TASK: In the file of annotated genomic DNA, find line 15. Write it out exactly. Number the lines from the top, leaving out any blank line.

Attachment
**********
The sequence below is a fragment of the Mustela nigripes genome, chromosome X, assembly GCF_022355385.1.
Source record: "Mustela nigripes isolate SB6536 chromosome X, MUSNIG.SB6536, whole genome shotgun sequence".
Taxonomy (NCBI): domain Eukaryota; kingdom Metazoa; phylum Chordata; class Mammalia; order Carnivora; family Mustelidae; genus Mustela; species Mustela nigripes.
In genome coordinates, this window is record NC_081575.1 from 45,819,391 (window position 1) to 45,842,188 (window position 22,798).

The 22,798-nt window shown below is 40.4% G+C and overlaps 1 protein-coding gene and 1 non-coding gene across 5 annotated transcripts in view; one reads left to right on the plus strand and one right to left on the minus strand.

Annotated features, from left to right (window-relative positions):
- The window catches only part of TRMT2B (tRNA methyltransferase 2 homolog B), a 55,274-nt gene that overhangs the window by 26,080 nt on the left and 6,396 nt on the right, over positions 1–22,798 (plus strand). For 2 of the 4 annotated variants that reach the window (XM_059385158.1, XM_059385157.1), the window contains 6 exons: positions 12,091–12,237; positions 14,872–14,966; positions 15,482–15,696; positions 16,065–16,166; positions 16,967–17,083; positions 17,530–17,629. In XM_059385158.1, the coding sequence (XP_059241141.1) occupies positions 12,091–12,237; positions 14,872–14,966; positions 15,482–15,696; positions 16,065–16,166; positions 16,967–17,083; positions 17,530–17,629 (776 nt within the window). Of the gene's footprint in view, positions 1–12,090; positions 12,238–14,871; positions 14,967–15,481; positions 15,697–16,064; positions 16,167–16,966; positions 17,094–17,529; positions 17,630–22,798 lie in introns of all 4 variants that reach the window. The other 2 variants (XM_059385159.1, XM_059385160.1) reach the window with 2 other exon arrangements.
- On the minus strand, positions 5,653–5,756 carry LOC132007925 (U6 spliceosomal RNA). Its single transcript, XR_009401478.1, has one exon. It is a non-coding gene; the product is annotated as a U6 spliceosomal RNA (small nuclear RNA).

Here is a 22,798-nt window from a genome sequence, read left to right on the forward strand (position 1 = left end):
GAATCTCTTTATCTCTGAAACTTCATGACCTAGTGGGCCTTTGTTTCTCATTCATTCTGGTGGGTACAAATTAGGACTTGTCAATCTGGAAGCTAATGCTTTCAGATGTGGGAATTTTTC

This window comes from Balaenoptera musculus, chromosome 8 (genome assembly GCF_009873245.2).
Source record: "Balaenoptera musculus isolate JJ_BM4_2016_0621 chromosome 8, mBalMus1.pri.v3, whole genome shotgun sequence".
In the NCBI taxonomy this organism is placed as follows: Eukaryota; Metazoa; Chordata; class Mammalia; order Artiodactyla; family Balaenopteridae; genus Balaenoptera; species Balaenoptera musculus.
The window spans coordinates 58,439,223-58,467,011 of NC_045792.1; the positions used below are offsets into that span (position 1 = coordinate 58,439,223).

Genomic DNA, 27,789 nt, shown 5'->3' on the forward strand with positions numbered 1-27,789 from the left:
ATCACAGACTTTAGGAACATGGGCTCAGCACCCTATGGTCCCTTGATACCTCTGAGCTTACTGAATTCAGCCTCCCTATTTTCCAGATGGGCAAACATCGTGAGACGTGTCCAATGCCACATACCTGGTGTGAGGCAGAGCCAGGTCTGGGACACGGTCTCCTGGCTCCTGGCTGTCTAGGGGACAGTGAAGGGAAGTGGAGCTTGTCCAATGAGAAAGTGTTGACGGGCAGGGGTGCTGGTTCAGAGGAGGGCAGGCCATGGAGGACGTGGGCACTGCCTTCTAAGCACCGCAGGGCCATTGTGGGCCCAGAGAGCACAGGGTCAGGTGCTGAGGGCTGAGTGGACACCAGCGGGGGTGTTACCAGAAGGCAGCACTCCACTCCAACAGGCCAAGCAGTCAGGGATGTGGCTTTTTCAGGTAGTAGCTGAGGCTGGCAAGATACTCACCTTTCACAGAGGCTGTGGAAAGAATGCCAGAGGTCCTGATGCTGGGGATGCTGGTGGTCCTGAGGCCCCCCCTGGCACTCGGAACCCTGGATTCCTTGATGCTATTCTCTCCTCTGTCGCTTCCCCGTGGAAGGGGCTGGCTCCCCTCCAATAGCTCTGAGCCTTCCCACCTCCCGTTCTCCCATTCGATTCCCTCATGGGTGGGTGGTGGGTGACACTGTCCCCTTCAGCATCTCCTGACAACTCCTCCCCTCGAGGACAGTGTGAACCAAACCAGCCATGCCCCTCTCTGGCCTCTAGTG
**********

Genomic DNA, 27,789 nt, shown 5'->3' on the forward strand with positions numbered 1-27,789 from the left: